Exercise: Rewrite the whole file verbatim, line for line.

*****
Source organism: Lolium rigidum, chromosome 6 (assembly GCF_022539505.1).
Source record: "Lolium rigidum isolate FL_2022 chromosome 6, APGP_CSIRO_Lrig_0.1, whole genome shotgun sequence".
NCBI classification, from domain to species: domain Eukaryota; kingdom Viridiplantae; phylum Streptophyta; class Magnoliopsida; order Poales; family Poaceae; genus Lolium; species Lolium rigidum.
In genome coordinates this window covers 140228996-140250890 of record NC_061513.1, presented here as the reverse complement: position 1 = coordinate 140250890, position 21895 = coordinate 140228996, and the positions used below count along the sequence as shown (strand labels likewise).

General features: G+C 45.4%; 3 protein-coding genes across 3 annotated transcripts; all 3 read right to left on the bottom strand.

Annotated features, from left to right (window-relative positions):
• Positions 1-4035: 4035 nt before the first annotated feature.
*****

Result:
Source organism: Lolium rigidum, chromosome 6 (assembly GCF_022539505.1).
Source record: "Lolium rigidum isolate FL_2022 chromosome 6, APGP_CSIRO_Lrig_0.1, whole genome shotgun sequence".
NCBI classification, from domain to species: domain Eukaryota; kingdom Viridiplantae; phylum Streptophyta; class Magnoliopsida; order Poales; family Poaceae; genus Lolium; species Lolium rigidum.
In genome coordinates this window covers 140228996-140250890 of record NC_061513.1, presented here as the reverse complement: position 1 = coordinate 140250890, position 21895 = coordinate 140228996, and the positions used below count along the sequence as shown (strand labels likewise).

General features: G+C 45.4%; 3 protein-coding genes across 3 annotated transcripts; all 3 read right to left on the bottom strand.

Annotated features, from left to right (window-relative positions):
• Positions 1-4035: 4035 nt before the first annotated feature.